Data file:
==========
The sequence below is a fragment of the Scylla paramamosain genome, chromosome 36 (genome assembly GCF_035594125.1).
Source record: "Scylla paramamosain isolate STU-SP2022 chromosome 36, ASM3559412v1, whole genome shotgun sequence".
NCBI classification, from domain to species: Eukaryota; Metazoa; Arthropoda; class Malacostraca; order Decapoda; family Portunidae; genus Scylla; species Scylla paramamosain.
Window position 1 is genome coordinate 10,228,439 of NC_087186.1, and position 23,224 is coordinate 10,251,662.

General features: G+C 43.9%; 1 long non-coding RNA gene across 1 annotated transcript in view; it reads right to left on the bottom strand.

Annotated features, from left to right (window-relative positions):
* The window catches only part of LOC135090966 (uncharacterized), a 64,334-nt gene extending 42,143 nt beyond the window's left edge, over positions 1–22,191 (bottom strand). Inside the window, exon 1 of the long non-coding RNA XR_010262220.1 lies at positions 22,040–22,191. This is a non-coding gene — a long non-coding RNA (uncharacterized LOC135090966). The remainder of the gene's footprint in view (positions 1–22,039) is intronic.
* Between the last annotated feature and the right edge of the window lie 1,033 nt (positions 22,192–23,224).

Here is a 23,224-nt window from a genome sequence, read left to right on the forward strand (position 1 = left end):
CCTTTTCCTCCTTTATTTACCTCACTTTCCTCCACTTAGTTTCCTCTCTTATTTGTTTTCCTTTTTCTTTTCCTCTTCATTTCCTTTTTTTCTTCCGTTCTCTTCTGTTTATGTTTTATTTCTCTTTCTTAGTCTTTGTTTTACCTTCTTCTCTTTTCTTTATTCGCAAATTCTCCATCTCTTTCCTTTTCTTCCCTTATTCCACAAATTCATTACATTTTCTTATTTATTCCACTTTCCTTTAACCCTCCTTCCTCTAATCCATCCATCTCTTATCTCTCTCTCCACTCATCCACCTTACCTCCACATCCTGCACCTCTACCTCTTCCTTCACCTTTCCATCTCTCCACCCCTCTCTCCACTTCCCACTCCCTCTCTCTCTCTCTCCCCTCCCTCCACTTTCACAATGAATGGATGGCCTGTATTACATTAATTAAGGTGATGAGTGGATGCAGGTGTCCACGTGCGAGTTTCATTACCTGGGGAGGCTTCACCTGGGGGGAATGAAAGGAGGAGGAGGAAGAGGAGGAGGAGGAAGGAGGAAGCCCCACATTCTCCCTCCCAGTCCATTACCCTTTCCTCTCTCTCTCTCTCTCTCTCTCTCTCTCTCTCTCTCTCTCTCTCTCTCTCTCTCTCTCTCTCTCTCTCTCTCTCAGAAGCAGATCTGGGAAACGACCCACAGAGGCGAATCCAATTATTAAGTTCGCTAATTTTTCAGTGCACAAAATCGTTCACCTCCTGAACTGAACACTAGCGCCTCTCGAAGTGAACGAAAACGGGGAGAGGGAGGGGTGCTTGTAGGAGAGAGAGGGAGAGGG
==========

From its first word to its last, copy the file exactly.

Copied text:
The sequence below is a fragment of the Scylla paramamosain genome, chromosome 36 (genome assembly GCF_035594125.1).
Source record: "Scylla paramamosain isolate STU-SP2022 chromosome 36, ASM3559412v1, whole genome shotgun sequence".
NCBI classification, from domain to species: Eukaryota; Metazoa; Arthropoda; class Malacostraca; order Decapoda; family Portunidae; genus Scylla; species Scylla paramamosain.
Window position 1 is genome coordinate 10,228,439 of NC_087186.1, and position 23,224 is coordinate 10,251,662.

General features: G+C 43.9%; 1 long non-coding RNA gene across 1 annotated transcript in view; it reads right to left on the bottom strand.

Annotated features, from left to right (window-relative positions):
* The window catches only part of LOC135090966 (uncharacterized), a 64,334-nt gene extending 42,143 nt beyond the window's left edge, over positions 1–22,191 (bottom strand). Inside the window, exon 1 of the long non-coding RNA XR_010262220.1 lies at positions 22,040–22,191. This is a non-coding gene — a long non-coding RNA (uncharacterized LOC135090966). The remainder of the gene's footprint in view (positions 1–22,039) is intronic.
* Between the last annotated feature and the right edge of the window lie 1,033 nt (positions 22,192–23,224).

Here is a 23,224-nt window from a genome sequence, read left to right on the forward strand (position 1 = left end):
CCTTTTCCTCCTTTATTTACCTCACTTTCCTCCACTTAGTTTCCTCTCTTATTTGTTTTCCTTTTTCTTTTCCTCTTCATTTCCTTTTTTTCTTCCGTTCTCTTCTGTTTATGTTTTATTTCTCTTTCTTAGTCTTTGTTTTACCTTCTTCTCTTTTCTTTATTCGCAAATTCTCCATCTCTTTCCTTTTCTTCCCTTATTCCACAAATTCATTACATTTTCTTATTTATTCCACTTTCCTTTAACCCTCCTTCCTCTAATCCATCCATCTCTTATCTCTCTCTCCACTCATCCACCTTACCTCCACATCCTGCACCTCTACCTCTTCCTTCACCTTTCCATCTCTCCACCCCTCTCTCCACTTCCCACTCCCTCTCTCTCTCTCTCCCCTCCCTCCACTTTCACAATGAATGGATGGCCTGTATTACATTAATTAAGGTGATGAGTGGATGCAGGTGTCCACGTGCGAGTTTCATTACCTGGGGAGGCTTCACCTGGGGGGAATGAAAGGAGGAGGAGGAAGAGGAGGAGGAGGAAGGAGGAAGCCCCACATTCTCCCTCCCAGTCCATTACCCTTTCCTCTCTCTCTCTCTCTCTCTCTCTCTCTCTCTCTCTCTCTCTCTCTCTCTCTCTCTCTCTCTCTCTCTCTCTCTCAGAAGCAGATCTGGGAAACGACCCACAGAGGCGAATCCAATTATTAAGTTCGCTAATTTTTCAGTGCACAAAATCGTTCACCTCCTGAACTGAACACTAGCGCCTCTCGAAGTGAACGAAAACGGGGAGAGGGAGGGGTGCTTGTAGGAGAGAGAGGGAGAGGG